Yale Celebrates the Rich Tapestry of Black Food Culture — Past, Present, & Future

March 2, 2023

New Haven, Conn. — During the academic year, Yale students have the opportunity to participate in a variety of events that promote a sense of community and belonging on campus. These events cover a range of topics, including food literacy, sustainability, and cultural celebrations. From guest chef appearances to culturally-inspired menus, there are many opportunities for students to engage and discover new experiences.

In 2022, Black History Month celebrations took tight-knit Yale College communities, where students live throughout all four years on campus, by storm. Once again, this year, all 14 residential dining hall teams hosted special dinners to commemorate Black History Month through their culture, heritage, and pride.

Students who enjoyed these featured meals before were anticipating it once more, this time vowing to make it to multiple dinners throughout the month. Meanwhile, signage in dining halls piqued the interest of many first-years, including Troi Slade ‘26.

“When I noticed the signs on the dining hall tables saying ‘BHM Dinners,’ I knew that I was in for a treat, quite literally. It was so exciting to not only visit different dining halls but to also see how they uniquely curated parts of Black cuisine. It’s a great way for my peers and I to feel included within the culinary community at Yale and to share some aspects of Black culture!”


Also, in his first-year, Rayhan Negedu ’26 stated that the BHM Dinners helped strengthen connections on campus:

“I really enjoyed the Black History Month Dinner experiences helped me create connections with all of the chefs and allowed me to appreciate their stories and great recipes while linking back to my heritage as well. It helped make Yale feel even more special.”

Yale College students hail from all over the United States and around the world — from over 100 countries. The impact that these dinners had to share authentic ‘tastes of home’ through nostalgic flavors was priceless.

“I love celebrating Black History Month in the dining halls because I get to learn more and explore the diverse food of the Black diaspora,” shares Zoe Colfax ’25. “The menus go beyond what you might expect to unique flavors and ingredients from the Caribbean, and beyond.”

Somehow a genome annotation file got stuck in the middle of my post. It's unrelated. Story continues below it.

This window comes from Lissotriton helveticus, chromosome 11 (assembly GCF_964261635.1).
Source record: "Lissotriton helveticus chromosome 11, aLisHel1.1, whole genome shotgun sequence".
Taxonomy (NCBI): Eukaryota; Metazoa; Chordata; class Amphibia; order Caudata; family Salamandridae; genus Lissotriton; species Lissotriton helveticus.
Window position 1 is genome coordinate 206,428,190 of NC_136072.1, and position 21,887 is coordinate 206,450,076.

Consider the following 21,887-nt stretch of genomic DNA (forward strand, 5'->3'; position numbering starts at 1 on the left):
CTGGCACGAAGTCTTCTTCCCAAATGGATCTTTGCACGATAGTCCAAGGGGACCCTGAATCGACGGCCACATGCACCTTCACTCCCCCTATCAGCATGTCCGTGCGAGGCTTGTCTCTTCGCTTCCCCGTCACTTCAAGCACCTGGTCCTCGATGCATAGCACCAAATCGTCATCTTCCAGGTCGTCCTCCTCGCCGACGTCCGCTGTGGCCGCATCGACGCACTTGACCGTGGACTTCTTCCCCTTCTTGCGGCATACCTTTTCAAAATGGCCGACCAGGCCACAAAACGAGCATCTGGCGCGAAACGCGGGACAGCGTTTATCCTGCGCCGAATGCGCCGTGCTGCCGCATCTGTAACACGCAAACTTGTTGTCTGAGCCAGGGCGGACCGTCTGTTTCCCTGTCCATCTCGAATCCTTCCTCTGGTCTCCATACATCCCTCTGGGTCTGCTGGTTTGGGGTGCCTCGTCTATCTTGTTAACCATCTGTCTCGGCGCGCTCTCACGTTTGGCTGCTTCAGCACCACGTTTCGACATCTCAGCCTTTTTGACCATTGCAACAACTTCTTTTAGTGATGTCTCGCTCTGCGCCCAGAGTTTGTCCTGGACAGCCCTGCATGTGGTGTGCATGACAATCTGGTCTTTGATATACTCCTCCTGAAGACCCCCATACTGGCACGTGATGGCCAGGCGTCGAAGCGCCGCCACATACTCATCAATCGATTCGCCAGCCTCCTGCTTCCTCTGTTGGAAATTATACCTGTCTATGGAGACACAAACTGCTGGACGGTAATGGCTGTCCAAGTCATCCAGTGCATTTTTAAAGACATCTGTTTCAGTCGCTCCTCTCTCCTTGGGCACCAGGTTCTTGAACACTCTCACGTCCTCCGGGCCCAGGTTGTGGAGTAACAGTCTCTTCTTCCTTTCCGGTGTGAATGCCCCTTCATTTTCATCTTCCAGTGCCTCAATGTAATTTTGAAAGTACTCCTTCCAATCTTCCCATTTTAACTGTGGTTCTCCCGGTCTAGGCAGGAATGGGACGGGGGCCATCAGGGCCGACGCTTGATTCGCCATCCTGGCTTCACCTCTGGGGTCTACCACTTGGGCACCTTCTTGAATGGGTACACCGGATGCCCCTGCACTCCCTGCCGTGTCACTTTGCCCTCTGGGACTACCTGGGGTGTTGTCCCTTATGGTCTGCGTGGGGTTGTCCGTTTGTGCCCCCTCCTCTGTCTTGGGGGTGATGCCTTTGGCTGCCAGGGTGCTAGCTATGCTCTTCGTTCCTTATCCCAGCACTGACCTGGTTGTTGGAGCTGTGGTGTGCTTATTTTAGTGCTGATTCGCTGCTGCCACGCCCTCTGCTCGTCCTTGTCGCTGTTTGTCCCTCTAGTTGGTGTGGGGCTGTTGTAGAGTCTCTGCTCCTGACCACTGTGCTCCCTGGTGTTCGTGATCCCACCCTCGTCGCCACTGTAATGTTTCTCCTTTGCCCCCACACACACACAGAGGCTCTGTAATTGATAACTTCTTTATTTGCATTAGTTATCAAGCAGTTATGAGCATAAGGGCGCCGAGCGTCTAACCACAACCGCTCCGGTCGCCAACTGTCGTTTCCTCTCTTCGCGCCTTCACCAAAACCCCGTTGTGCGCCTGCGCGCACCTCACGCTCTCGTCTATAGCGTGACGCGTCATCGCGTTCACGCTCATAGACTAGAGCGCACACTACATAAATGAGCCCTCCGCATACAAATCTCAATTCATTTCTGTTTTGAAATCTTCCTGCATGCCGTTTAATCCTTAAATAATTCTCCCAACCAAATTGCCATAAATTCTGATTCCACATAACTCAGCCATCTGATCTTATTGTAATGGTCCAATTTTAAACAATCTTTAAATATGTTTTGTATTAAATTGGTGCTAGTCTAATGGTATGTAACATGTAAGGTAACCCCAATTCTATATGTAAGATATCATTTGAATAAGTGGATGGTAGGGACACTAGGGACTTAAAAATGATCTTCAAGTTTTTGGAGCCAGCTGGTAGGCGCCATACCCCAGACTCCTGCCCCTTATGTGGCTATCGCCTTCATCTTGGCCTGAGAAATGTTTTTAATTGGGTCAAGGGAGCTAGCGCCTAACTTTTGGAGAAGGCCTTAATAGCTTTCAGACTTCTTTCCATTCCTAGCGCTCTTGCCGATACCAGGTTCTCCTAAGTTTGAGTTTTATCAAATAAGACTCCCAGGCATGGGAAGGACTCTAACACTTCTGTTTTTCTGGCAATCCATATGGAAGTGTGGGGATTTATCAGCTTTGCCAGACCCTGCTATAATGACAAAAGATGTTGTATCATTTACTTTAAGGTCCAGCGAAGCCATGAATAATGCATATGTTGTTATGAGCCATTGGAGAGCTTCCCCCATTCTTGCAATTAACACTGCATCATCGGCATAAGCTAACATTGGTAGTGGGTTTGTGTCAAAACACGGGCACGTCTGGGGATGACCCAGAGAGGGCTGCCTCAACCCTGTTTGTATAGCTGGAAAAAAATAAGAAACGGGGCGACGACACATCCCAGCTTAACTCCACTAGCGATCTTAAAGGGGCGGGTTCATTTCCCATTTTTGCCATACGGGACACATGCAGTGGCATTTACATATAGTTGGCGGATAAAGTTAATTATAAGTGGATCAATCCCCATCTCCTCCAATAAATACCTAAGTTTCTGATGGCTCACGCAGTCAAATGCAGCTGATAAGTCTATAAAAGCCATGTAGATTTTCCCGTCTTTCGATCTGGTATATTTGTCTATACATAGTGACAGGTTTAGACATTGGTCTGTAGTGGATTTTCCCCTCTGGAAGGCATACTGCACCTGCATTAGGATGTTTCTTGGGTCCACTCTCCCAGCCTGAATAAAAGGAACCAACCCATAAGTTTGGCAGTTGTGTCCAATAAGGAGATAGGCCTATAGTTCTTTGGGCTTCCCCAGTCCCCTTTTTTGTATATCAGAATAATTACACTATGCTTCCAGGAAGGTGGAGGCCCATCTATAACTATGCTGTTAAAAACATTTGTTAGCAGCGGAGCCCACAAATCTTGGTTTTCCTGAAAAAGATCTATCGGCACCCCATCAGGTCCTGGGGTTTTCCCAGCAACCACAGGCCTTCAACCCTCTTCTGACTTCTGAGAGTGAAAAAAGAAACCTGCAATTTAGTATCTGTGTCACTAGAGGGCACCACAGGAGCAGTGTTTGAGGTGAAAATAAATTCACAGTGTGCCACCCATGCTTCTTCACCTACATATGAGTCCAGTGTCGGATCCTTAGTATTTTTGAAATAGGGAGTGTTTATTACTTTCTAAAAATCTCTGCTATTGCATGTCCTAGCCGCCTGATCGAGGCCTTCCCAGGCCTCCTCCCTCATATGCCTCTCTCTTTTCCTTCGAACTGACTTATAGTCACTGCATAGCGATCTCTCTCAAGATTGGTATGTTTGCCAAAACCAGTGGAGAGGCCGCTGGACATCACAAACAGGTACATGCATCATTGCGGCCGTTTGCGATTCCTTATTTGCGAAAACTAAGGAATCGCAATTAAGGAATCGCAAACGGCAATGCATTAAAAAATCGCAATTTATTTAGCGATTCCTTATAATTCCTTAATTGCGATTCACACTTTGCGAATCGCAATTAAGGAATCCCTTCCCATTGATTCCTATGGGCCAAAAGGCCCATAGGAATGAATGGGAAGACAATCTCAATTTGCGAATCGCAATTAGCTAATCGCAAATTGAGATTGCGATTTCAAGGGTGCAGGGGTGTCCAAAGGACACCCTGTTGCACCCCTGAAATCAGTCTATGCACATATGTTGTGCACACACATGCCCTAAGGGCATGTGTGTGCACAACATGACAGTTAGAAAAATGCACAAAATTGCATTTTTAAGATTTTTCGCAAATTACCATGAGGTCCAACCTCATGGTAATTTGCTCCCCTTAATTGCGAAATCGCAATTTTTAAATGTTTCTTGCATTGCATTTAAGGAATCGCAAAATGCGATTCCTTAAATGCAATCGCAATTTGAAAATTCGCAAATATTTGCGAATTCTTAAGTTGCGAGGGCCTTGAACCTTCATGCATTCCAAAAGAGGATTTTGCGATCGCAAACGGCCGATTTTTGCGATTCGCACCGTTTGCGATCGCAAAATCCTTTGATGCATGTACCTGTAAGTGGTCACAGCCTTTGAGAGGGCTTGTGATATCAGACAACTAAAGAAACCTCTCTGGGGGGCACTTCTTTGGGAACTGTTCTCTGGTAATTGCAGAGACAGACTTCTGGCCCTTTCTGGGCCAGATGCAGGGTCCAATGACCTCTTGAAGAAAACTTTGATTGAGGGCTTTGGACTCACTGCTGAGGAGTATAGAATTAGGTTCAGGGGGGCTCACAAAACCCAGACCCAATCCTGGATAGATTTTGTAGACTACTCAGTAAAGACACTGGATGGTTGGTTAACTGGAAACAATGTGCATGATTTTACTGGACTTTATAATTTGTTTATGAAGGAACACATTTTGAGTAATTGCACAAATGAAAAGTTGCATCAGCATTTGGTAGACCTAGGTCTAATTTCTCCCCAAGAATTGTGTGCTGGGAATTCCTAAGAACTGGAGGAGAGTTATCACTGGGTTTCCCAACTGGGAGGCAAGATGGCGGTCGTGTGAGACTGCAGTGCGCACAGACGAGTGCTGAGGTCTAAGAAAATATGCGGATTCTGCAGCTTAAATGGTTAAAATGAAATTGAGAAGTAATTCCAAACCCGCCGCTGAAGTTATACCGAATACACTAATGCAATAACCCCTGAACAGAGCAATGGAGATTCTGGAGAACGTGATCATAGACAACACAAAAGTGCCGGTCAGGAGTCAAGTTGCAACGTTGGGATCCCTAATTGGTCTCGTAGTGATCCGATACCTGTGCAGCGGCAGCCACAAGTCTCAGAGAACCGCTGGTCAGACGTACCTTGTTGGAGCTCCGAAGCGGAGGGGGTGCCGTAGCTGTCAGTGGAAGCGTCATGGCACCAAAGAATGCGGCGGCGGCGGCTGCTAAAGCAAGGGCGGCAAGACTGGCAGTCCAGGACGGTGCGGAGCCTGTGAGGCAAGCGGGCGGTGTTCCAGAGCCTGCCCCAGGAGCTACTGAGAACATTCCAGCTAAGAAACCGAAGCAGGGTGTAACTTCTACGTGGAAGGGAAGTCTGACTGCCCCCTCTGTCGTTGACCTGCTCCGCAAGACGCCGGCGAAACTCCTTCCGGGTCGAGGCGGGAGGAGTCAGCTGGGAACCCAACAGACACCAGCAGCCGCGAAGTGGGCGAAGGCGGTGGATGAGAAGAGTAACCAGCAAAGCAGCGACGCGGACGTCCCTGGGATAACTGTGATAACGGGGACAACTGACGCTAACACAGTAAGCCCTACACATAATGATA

Team members honored their heritage by bringing forth their choice of recipes passed down from ancestors in Jamaica, Nigeria, and Haiti, plus looking to the future with innovative fusion meals inspired by the African continent and the Southern United States. Davenport students were especially excited for the return of Miss Jen’s famous juice — a natural blend of carrots, ginger, and lime inspired by her Jamaican heritage.

“Watching the students enjoy the food I grew up eating and cook for my family made me smile,” says Ellesha Hamilton, who whipped up menu items with the team at Franklin dining hall.

Amber Keys, dining hall manager, shares that getting the team at Franklin & Murray dining halls involved was a ‘family’ affair because many of the recipes were traditional favorites that they would be proud to make for family gatherings and celebrations. She elaborates on her personal experience leading up to the actual BHM Dinner:

“As a black woman in the culinary field, I felt honored, seen, and heard. Our entire team was so happy to see all of the students’ smiles, oohs and ahhs… it allowed for a deeper connection within our college community. It was great to be honored for our contributions, but even more impactful to do the honoring and pay it forward to our hard-working team!”

Zoe elaborates that “[Dining hall] teams always go above and beyond, and I am glad they have a space to share their heritage with the Yale community through these meaningful meals.”


Troi reached out to share her excitement about the different BHM dinners she attended:

“Yale Hospitality is such an integral part of the Yale community and to be able to share culture and cuisine over the course of the month, with authenticity, was amazing. As a Black student at Yale, I would love for this to happen more often and not just in February.”

February may be over, but the celebration doesn’t have to end. The sentiment rings true that Black History is being made every day — and it’s up to all of us to ensure we keep giving it the honor it deserves.

View more photos on the Yale Foodie blog.

Words by Olivia Ren ‘26 and Christelle Ramos / Photos by David Zheng ‘23, Zoe Colfax ‘25, and Rayhan Negedu ‘26

For media inquiries, please contact Christelle.Ramos@yale.edu